Tuesday

13th Apr 2021

EU tools offer only minor relief to youth unemployment

  • Youth unemployment is soaring in Spain and the Baltic states (Photo: Helena Spongenberg)

The EU's "Youth on the Move" strategy to combat soaring youth unemployment across the continent offers a few practical tools, but the main responsibility still lies with national governments currently distracted by attempts to cap budget deficits.

Some five million Europeans under 25 years of age have been unable to find a job this year, an overall increase of one million since the financial and economic crisis struck in 2008.

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Worst hit are Spain, with just over 40 percent youth unemployment, and the three Baltic countries, hovering a little under the 40 percent mark. Only Germany, Austria and Norway have rates below 10 percent, while Denmark is also faring relatively well in the first half of this year with 11-12 percent.

In response to this stagnation, the European Commission on 15 September launched an initiative called "Youth on the Move", aimed at helping youngsters find a job in another EU country and get advice about start-up loans for their own businesses and projects.

Part of the EU's so-called 2020 Agenda, a project aimed at boosting the economy through green and hi-tech jobs, the initiative proposes 28 key actions designed to link education and training to the labour market and encourage young people to take advantage of EU grants to study or train in another country.

Future jobs will increasingly require high-skills. The commission estimates that 35 percent of jobs will require higher- and 50 percent medium-level education. So early school drop-outs represent a serious problem for reaching the 2020 goals.

Through Youth on the Move, the EU aims to reduce the share of early school leavers from 15 to 10 percent and increase the share of young people with tertiary education or the equivalent from 31 percent to at least 40 percent by 2020.

But since labour law and education policies are exclusively a competence of national and regional governments, the EU's room for manoeuvre is necessarily limited. It can only "encourage" and assist member states in dealing with youth unemployment.

Among the measures envisaged at EU level is a new online register with European job vacancies, more financial support for young entrepreneurs under the "European micro-finance facility" and a European skills passport to allow skills to be recorded in a transparent and comparable way.

The pass proposal was met with little enthusiasm by European small and medium enterprises, who already use the Europass – a streamlined European CV template which focuses on additional training and work experience.

"We already have Europass, it is a very useful tool for employers, so we don't understand what this skills passport should be about. Will it replace Europass, will it be something in addition? The details are not very clear," Liliane Volozinskis from UEAPME, the European craft and SME employer's umbrella organisation said.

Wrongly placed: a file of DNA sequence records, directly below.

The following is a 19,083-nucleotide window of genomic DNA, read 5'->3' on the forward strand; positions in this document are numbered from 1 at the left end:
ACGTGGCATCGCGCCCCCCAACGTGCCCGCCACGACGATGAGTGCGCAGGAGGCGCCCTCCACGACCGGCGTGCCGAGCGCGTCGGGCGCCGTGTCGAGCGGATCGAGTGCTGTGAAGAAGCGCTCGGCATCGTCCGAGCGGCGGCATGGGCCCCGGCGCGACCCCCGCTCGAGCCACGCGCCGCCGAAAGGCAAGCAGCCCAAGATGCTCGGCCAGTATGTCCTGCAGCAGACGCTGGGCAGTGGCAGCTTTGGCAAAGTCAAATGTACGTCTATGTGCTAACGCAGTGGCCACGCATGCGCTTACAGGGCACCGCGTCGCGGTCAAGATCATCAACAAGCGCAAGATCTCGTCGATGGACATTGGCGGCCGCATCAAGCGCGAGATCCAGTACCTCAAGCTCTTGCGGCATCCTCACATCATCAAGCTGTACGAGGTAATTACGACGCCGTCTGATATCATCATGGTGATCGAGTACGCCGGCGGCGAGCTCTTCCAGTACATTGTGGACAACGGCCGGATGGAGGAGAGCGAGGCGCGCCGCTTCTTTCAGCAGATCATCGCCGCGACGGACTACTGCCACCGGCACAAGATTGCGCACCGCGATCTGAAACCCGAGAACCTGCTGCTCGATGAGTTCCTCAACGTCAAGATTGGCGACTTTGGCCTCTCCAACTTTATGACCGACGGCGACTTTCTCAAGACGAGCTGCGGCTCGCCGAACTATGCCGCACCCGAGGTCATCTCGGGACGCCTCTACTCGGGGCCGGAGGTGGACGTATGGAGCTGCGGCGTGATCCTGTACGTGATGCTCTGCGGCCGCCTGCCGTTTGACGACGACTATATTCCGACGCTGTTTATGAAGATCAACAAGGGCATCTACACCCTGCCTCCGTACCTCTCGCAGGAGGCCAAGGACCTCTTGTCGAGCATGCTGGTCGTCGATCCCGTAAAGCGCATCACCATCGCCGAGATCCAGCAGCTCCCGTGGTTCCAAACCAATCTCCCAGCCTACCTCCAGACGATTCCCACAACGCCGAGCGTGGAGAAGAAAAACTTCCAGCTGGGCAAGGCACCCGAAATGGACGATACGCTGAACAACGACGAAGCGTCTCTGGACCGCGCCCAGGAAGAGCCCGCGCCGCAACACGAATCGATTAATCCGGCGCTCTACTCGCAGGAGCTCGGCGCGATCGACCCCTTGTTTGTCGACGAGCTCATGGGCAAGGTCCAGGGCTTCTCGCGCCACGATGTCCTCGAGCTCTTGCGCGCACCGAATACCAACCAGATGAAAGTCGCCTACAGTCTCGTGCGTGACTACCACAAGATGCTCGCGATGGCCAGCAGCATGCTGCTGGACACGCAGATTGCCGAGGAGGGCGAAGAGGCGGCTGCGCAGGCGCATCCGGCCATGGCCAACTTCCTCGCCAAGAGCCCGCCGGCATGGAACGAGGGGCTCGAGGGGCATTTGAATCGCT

Overall, the Youth on the Move initiative should be welcomed for finally linking education and labour market demands, something SMEs have long been asking for. But, said Ms Volozinski, it is wrong to portray flexible working contracts in a negative light. There are a "real stepping stone" for youngsters and a chance to fight unemployment.

More regulation around work contracts is not the way to increase employment, she said. The focus should rather be on matching vocational education, training and university degrees with the demands of the labour market.

Germany, Austria, Denmark are all countries where the "dual model" of having university courses linked to an apprenticeship in a company or the public sector is, in her opinion, the reason why these countries have low youth unemployment.

Newer member states, such as Poland and Hungary, are currently also "rediscovering apprenticeships," she said, as they are struggling with a huge skills mismatch between theoretical studies-oriented youngsters and a high demand for practical skills.

The success of the dual model in Denmark should not be "romanticised", however, says Danish Green MEP Emilie Turunen. One downside to it is that due to the crisis, companies refuse apprentices, meaning that youngsters cannot finish their studies.

Aged 26, Ms Turunen is the youngest MEP and author of a report about youth uneployment adopted on 6 July. She says the commission's scheme is "one step out of many", but a welcomed one, particularly for having included the "youth guarantee" she recommended. Under this provision, member states should adopt measures ensuring that youngsters do not stay unemployed for more than four months before they get further training or a proper job.

A quality framework for traineeships – something pushed for by both Ms Turunen and the EU commission – is aimed at preventing unpaid internships from replacing real jobs and creating a "precarious youth labour market."

"What we need now is for all governments to commit to this agenda. They have the main competences and we need them involved, because fighting youth unemployment is a strategic priority for the EU. We can't afford, socially and economically, to lose a generation," Ms Turunen said.

This article was previously published in AnalysNorden, the Nordic Council of Ministers' online news magazine.

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